STATEN ISLAND, NY — Specialist Brendan Marrocco’s life changed when he entered the U.S. Army in 2008, and was deployed later that year to Iraq for a 12-month stint in support of Operation Iraqi Freedom.
It changed again on Easter Sunday, April 12, 2009, when the vehicle he was traveling in was hit by an Explosive Fired Projectile that killed one soldier, injured another and left Marrocco severely wounded with injuries that resulted in the loss of both arms and legs.
On June 11, 2011, his life changed once more when he was presented with keys to a new home in Staten Island, NY. Built entirely by donations, the handicap-accessible home is custom designed to fully accommodate his needs.
Anthony Codispoti, principal designer at IMC (Interior Motives Corp.) in Brooklyn, never gave a second thought about donating his design services to the project, which was proposed to him by John Ponti, owner of Metro Custom Installations (an audio/video installation company) and project manager for Marrocco’s home.
Once he heard about Brendan’s story and injuries, Codispoti knew he wanted to help, and his team – which consists of Vito Como, Michael Branca and Daniela Palumbo – was on board, as well.
“Brendan has a lot of mind power and will,” he says. “He’s a remarkable young man.”
Given Marrocco’s physical challenges, the home focuses on high-tech automation equipment. Energy-efficient Quoizel lights automatically turn on and off when he enters and leaves each room. Doors open automatically via an electronic key he carries with him. Custom upper cabinets in the kitchen by Elli NY Design Corp. lower and raise with AP Accessibility Professionals mechanisms, as do the range top and sink – all controlled via an iPad and specially designed stylus that can also control other functions such as dialing his cell phone. Radiant, in-floor heat provides efficient warmth. In the master bathroom, Kohler and TOTO faucets and bath fixtures turn water on and off automatically, and the shower is roomy enough to accommodate Marrocco and his wheelchair. An elevator moves him to his second-floor bedroom.
“The home is really state-of-the art,” says Codispoti. “It’s a ‘smart’ home, but it doesn’t look like one.
“It also features ADA-approved designs that look like your home or mine,” he continues. “That was one of his requests, to have a home that didn’t look institutional. He spent two years at Walter Reed [Army Medical Center] and he said that although he doesn’t have any limbs, he didn’t want to come into a home, or have his friends and family come into a home, that feels like a hospital.”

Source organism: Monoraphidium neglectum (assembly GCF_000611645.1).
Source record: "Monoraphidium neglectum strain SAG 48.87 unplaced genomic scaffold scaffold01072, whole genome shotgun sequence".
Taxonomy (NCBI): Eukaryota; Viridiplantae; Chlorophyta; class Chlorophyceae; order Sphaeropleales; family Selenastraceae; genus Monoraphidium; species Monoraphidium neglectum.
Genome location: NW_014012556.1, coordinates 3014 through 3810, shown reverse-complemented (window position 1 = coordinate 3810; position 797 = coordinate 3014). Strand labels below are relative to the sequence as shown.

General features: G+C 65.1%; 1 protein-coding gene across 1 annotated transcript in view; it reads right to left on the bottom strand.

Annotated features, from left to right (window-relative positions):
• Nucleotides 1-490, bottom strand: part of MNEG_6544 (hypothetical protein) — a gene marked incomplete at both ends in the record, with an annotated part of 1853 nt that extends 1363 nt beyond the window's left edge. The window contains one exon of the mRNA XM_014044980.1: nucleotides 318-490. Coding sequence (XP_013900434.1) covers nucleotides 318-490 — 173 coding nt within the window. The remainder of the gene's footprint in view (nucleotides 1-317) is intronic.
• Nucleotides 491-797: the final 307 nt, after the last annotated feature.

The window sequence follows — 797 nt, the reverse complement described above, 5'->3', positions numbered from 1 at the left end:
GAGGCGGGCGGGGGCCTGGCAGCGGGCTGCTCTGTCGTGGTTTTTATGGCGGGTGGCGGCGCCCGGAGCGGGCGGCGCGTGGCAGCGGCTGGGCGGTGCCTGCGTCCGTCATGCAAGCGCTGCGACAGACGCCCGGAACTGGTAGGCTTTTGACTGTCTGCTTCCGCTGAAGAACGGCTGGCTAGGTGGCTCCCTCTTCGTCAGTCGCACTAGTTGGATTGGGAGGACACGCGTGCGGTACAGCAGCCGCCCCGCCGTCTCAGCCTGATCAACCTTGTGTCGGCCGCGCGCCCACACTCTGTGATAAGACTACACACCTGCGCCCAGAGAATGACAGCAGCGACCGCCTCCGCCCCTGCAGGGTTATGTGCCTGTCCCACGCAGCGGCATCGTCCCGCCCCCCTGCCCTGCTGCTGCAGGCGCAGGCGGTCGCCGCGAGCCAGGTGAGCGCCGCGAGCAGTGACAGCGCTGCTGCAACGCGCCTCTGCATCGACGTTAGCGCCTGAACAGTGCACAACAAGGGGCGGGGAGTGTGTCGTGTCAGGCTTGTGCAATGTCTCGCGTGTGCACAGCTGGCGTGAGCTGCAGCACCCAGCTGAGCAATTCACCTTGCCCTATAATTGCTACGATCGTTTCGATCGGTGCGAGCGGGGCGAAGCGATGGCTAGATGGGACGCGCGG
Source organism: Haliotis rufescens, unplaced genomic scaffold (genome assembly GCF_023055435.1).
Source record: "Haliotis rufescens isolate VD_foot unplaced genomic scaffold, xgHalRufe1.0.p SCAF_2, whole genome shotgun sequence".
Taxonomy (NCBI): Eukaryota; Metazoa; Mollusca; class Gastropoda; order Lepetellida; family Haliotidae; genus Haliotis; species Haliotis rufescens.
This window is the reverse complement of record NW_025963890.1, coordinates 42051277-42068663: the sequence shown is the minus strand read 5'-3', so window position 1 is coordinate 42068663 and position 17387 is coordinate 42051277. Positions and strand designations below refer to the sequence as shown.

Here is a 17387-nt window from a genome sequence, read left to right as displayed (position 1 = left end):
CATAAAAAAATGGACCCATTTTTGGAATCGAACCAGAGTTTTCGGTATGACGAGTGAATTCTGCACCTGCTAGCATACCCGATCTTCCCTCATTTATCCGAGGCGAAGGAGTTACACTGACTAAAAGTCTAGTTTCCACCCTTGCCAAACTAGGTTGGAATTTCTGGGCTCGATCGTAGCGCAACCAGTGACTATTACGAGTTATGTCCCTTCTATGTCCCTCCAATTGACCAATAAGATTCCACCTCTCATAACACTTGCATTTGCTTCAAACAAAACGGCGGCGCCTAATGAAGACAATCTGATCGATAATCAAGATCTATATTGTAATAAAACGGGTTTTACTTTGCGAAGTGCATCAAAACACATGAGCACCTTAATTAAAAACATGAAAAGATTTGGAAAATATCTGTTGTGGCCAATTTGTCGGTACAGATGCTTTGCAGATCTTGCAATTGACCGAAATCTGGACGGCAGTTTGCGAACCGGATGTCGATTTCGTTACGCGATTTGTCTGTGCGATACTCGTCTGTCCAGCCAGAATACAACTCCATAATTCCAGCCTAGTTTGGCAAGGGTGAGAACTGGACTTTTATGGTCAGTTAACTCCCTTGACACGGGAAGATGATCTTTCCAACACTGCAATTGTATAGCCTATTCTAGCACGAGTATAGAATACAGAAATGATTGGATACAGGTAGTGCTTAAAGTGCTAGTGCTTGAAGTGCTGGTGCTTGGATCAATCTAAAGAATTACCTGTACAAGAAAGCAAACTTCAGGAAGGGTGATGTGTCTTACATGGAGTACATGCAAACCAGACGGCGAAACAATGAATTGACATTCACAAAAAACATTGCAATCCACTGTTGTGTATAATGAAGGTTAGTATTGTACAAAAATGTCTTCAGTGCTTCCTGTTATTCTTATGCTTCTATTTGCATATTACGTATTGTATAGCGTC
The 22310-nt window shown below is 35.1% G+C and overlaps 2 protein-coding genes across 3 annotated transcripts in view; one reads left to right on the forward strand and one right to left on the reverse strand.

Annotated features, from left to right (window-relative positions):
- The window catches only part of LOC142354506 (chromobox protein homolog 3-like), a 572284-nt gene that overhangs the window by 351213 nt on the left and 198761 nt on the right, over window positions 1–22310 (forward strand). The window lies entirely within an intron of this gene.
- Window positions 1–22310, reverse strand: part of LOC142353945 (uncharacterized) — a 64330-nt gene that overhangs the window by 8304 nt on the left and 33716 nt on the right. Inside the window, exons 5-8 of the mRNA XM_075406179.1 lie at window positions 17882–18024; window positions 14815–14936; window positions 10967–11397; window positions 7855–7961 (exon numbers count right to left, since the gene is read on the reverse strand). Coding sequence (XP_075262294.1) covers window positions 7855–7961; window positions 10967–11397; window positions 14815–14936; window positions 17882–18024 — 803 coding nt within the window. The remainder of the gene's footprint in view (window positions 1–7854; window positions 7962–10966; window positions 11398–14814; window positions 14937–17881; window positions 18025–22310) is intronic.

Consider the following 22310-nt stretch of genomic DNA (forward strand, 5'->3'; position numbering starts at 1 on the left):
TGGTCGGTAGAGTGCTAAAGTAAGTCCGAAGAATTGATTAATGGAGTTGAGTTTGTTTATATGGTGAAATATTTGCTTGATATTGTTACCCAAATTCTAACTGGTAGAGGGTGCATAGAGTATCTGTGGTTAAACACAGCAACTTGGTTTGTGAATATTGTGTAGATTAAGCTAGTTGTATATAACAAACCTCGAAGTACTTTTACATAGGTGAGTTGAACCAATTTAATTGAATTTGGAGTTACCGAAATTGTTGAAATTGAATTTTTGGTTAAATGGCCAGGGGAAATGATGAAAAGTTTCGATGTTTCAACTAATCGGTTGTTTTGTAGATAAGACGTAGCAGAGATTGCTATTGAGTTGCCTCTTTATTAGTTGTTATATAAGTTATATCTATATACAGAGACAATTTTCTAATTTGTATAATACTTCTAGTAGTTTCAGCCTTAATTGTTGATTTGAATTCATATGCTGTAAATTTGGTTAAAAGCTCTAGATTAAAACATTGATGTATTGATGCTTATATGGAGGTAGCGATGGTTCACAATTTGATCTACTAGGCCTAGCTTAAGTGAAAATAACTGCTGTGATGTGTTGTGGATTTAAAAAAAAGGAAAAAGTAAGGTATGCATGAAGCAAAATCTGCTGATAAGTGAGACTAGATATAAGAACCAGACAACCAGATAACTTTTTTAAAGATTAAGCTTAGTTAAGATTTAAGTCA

The open floor plan is designed with modern tranquility in mind. “It’s relaxing, yet masculine,” says Codispoti. “He is, after all, only 25.”
The design includes Corian and CaesarStone surfaces and ABK and LaFaenza tile flooring. “Brendan wanted hardwood floors, but we needed something that was more durable,” he says. “These tiles look like wood planks, but they’ll hold up longer and he won’t have to worry about maintaining them. Plus, the ceramic holds heat longer.”
A soundproof media room provides a space where he can listen to music or watch movies.
Other special spaces include a guest suite, and a bedroom and bathroom for Marrocco’s brother, Michael, who currently serves as his aide. A three-car garage suits his love of cars and his desire to get back into mechanics someday.
“There were hundreds of people and organizations who donated supplies and labor to build this incredible home,” he relates. Some of those include Hope for the Warriors, The Stephen Siller Children’s Foundation, Building Homes for Heroes, as well as IMC, Metro Custom Installations and various Staten Island and Brooklyn vendors.
“I had the privilege of wheeling him into his home at the unveiling,” he says. “He said he never expected to have a beautiful home. It has given him such a will to come home, to live his life. It’s given him a new outlook.
“I truly believe we have delivered a magnificent home for Brendan to live in,” he continues. “We have done this project with love, and when love is involved, great things happen.”
For more about this project, click here.